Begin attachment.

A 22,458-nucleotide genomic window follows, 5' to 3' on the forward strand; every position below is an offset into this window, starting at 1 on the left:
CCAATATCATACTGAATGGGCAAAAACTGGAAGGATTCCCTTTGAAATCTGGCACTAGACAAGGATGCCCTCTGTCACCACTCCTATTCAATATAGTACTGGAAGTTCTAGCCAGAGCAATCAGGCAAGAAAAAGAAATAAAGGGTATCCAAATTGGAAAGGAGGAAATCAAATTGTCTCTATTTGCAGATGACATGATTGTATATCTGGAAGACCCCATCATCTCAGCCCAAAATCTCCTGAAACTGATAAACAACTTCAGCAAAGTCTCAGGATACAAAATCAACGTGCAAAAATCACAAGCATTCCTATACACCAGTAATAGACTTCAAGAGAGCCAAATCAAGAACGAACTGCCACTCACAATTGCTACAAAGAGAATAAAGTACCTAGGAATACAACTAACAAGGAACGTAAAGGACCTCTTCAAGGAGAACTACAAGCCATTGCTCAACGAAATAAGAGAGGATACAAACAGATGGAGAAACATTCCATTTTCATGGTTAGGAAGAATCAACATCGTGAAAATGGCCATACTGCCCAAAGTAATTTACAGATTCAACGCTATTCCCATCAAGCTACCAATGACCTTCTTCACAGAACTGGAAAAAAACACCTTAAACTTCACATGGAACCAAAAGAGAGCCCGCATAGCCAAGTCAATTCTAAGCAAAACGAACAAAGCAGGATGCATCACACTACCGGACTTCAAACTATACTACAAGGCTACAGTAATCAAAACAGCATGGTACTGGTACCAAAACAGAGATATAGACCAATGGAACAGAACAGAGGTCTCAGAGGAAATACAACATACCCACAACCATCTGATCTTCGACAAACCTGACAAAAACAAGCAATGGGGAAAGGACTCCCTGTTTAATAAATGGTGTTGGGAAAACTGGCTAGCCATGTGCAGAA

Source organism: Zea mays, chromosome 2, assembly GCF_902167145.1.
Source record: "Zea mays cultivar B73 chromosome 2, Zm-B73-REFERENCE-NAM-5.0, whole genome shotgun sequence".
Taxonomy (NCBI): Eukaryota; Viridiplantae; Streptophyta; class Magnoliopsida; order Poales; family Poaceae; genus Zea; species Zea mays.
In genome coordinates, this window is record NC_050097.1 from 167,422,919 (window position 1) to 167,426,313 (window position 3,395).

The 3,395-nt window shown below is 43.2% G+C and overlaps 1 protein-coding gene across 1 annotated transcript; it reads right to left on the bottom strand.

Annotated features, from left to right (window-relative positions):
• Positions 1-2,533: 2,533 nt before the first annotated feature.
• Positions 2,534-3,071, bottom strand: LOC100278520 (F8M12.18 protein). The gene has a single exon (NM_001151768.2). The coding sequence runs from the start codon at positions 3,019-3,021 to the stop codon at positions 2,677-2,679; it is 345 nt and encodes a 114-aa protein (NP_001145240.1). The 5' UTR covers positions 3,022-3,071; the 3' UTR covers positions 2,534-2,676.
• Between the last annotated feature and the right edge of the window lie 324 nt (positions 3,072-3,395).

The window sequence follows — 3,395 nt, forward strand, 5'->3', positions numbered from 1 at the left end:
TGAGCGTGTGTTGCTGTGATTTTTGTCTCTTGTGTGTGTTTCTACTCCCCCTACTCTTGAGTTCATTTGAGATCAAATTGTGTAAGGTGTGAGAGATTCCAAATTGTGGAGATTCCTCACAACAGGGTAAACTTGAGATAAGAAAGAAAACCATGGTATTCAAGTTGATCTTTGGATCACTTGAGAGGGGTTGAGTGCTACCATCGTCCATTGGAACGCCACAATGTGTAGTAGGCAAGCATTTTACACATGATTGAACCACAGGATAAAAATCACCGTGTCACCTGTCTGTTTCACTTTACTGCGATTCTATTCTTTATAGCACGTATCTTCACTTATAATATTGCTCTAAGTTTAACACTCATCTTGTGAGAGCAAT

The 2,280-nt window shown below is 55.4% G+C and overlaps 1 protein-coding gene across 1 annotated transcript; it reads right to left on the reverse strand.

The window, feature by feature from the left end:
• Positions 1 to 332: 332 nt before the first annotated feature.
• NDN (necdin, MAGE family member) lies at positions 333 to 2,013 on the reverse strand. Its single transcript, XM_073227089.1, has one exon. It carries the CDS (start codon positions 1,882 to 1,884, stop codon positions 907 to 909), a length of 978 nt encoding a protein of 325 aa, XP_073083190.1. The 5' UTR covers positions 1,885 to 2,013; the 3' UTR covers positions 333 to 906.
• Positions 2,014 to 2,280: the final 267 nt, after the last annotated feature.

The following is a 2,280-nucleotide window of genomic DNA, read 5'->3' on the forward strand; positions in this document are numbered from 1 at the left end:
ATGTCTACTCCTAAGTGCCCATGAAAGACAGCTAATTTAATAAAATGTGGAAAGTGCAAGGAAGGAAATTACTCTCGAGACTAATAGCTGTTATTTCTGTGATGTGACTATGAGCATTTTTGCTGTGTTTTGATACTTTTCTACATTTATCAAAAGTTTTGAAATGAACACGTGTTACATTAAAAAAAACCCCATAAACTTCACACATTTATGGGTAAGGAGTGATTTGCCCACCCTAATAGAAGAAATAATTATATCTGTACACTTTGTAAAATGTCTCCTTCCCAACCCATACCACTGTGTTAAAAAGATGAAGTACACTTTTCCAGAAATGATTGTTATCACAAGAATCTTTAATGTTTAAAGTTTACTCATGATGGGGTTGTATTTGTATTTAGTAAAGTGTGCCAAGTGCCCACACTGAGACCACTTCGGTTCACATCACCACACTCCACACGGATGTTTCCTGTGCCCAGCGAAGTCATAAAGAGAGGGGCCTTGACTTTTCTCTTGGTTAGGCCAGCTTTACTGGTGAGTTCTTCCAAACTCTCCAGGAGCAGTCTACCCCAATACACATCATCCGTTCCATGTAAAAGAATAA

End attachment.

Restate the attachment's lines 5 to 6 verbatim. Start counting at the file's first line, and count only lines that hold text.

Taxonomy (NCBI): Eukaryota; Viridiplantae; Streptophyta; class Magnoliopsida; order Poales; family Poaceae; genus Zea; species Zea mays.
In genome coordinates, this window is record NC_050097.1 from 167,422,919 (window position 1) to 167,426,313 (window position 3,395).